Cabling, USB3 Ports, SDXC Card Reader
For testing, the the Dell UP2414Q was connected to the to late 2013 MacBook Pro with Retina display using the supplied Mini DisplayPort to DisplayPort cable.
Powering on the 2414Q, the 4K image appeared with the menu bar on it as the main screen—zero configuration needed, perfect behavior from the start. Sleep/wake also worked flawlessly (many times). One can of course arrange the two displays as desired using the Displays control panel.
To test USB3 support (3 ports on the 2414Q), the supplied USB3 uplink cable was connected to a Tripp Lite USB3 hub and an Apple USB mouse was plugged into one of the USB3 ports on the 2414Q. All of this worked flawlessly.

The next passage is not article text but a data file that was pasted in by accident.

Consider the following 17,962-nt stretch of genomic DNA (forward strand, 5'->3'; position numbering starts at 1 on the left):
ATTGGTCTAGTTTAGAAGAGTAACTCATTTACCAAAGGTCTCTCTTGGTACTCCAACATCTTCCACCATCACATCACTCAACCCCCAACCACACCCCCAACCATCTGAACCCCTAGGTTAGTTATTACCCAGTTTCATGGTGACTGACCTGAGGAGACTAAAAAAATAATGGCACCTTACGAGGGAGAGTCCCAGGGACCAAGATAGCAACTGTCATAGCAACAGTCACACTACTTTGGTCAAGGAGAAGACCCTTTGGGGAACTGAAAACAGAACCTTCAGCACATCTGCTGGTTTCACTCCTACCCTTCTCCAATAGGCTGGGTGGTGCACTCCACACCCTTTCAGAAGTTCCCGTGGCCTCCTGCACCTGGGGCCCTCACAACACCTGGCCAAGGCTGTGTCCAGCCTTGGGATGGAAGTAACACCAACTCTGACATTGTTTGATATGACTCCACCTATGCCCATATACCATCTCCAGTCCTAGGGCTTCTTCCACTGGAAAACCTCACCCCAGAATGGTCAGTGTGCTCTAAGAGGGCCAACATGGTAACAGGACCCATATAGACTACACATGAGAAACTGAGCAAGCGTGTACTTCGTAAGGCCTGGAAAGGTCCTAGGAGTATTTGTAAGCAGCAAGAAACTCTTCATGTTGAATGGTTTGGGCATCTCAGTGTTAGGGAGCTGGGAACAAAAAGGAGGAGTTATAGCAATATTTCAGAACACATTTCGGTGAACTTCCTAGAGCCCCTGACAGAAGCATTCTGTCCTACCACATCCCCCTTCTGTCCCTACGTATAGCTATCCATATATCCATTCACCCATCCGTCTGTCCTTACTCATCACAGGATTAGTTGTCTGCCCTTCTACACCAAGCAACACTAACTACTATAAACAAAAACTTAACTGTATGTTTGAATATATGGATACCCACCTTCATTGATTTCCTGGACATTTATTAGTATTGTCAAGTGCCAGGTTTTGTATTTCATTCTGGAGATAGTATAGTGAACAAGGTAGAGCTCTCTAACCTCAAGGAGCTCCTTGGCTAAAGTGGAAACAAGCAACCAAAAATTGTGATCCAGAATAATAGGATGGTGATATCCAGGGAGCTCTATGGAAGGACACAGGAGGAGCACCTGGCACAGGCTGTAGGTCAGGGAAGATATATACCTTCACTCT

Built-in SDXC card reader
The Dell UP2414Q has a built-in SDXC card reader. Using a fast SanDisk Extreme Pro card, speeds of 85MB/sec were observed in transferring 1.2GB of image files onto the laptop—slightly slower than the 90.5 MB/sec seen with a USB3 card reader on the 2013 Mac Pro. Possibly the difference could be due to internal SSD speed (destination), so the foregoing should not be taken as an absolute, and the speed is nearly as fast as the card is rated (90MB/sec).
Thunderbolt devices on the 2nd MacBook Pro Retina Thunderbolt port worked flawlessly and at full bandwidth—Mini Display port does not consume the data bandwidth on the same Thunderbolt bus (the MBPR has two ports on a single Thunderbolt bus).
Refresh rate and resolution
By default the UP2414Q runs at 30 Hz, but your author found that mouse-cursor tracking worked quite well with no obvious functionality concerns.
The Apple system information appears to be erroneous for resolution display: the UP2414Q is absolutely delivering 3840 X 2160 resolution as shown below, yet it is listed as 1920 X 1080, in conflict with the screen shot above! As shown below it is running at 30 Hz and is noted as “Television”. On the late 2013 MacBook Pro, it is possible to run at 60 Hz at full 3840 X 2160 resolution.